The Corner

About the VAT

Ross Douthat thinks that conservatives are “overstating the political feasibility of passing a V.A.T.” I’d say it’s not just conservatives: Non-conservatives who want a VAT are overstating it too. (Paul Volcker for example.) Douthat’s point is that the middle class is still very resistant to higher taxes on itself, and finds it curious that conservatives, of all people, would forget this point. (He shouldn’t be so surprised: Conservative thinking about taxes has in recent years has tended to ignore the middle class.)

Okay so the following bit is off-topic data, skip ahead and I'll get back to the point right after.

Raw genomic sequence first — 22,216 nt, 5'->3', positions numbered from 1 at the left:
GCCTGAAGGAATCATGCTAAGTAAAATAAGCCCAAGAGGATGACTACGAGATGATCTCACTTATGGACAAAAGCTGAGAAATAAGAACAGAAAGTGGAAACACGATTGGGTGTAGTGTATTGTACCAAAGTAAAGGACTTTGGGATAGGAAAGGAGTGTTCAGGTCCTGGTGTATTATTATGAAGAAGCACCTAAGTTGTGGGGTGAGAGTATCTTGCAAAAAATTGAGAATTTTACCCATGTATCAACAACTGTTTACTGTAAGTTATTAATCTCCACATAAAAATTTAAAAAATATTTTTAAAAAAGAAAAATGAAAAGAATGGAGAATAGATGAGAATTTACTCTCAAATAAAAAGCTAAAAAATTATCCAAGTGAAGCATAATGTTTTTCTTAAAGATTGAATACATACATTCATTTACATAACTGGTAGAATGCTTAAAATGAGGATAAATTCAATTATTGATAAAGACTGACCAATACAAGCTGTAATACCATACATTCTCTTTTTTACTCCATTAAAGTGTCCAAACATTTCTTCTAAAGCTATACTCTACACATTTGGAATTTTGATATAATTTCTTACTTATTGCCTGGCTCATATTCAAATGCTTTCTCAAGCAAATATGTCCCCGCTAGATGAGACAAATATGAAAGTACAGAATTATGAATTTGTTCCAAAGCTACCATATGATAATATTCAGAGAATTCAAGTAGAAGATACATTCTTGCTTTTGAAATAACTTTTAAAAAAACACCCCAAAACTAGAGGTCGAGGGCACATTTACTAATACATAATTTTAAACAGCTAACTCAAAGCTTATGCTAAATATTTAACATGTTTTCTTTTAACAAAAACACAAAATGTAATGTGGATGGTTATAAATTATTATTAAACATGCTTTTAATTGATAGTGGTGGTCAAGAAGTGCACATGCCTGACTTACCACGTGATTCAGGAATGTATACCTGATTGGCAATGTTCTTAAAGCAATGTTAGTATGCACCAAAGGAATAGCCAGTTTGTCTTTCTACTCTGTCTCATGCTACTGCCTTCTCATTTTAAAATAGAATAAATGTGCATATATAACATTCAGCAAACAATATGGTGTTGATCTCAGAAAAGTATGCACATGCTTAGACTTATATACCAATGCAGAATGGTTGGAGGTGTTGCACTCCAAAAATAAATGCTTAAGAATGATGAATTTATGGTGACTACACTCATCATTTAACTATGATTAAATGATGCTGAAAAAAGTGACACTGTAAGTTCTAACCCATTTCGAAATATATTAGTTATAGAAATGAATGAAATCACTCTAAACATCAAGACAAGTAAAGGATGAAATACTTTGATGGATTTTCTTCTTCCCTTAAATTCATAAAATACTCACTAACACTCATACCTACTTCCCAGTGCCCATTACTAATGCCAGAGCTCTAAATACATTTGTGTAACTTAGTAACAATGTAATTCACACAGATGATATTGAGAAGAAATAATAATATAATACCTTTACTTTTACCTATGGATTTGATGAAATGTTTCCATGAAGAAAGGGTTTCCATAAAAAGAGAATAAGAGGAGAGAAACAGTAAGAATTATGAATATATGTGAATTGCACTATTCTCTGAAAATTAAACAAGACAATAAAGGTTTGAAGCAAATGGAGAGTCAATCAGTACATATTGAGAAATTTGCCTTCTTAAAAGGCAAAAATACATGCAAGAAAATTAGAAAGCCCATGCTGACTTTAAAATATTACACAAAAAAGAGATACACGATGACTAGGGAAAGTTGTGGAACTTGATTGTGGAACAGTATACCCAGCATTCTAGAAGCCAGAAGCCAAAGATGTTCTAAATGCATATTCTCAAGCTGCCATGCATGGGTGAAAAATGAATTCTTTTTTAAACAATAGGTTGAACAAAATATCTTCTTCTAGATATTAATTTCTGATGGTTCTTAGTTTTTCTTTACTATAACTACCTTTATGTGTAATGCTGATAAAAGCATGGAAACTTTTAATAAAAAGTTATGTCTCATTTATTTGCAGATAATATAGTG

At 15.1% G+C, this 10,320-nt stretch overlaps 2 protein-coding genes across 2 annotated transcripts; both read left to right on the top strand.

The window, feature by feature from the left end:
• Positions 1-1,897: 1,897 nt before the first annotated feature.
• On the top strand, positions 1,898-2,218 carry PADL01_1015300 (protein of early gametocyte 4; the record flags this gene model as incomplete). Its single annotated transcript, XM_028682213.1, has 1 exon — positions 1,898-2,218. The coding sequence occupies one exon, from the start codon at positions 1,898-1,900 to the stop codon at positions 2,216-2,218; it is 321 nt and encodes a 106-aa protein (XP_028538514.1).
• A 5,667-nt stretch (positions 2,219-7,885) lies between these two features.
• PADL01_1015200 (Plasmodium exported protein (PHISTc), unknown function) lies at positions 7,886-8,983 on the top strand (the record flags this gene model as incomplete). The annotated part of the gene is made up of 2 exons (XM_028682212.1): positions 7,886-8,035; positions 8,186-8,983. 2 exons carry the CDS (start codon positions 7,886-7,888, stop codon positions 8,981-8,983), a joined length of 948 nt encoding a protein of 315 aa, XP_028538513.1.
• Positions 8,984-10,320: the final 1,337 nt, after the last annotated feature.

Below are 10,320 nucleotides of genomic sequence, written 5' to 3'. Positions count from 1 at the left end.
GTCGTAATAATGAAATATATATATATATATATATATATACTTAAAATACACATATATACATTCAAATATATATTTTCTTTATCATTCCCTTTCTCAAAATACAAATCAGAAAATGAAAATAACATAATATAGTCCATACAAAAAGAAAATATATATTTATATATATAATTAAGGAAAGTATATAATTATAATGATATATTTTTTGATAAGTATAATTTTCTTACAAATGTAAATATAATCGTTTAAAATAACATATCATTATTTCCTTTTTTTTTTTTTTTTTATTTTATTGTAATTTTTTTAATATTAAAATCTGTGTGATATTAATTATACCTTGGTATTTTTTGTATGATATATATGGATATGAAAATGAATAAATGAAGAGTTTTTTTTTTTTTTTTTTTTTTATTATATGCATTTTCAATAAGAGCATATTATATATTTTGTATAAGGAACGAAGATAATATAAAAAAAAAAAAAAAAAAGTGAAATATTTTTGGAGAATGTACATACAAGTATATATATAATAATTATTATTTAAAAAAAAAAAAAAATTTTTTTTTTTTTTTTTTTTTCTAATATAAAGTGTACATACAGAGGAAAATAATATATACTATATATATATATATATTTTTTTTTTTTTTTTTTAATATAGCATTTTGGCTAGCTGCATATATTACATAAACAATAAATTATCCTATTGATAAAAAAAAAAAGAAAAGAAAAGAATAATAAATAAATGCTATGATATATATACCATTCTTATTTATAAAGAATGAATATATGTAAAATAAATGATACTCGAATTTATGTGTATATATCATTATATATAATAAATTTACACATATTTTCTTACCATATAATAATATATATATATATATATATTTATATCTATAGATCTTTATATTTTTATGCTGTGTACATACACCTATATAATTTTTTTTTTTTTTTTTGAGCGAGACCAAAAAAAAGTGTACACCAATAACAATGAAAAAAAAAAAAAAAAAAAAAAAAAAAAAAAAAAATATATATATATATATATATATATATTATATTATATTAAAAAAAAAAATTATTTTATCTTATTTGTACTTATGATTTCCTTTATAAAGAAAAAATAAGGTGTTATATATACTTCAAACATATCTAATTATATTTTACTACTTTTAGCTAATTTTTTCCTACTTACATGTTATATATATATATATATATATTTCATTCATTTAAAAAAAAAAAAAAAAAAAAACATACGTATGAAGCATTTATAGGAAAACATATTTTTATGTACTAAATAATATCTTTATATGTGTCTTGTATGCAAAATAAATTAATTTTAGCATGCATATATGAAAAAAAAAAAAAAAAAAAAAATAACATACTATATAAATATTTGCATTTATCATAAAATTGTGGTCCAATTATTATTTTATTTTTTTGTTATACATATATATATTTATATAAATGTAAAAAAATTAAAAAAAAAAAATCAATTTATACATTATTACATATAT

For a VAT to become law a lot of people would have to vote for it. It is hard to see the Democrats having the stomach to propose middle-class tax increases this year; and if they wait until next year they probably won’t have the votes to enact it without Republican votes that will be hard to obtain. In my view, during the next few years we could get a VAT only if Congress is legislating in a crisis atmosphere. An impending crisis won’t be enough.

Ramesh Ponnuru is a senior editor for National Review, a columnist for Bloomberg Opinion, a visiting fellow at the American Enterprise Institute, and a senior fellow at the National Review Institute.


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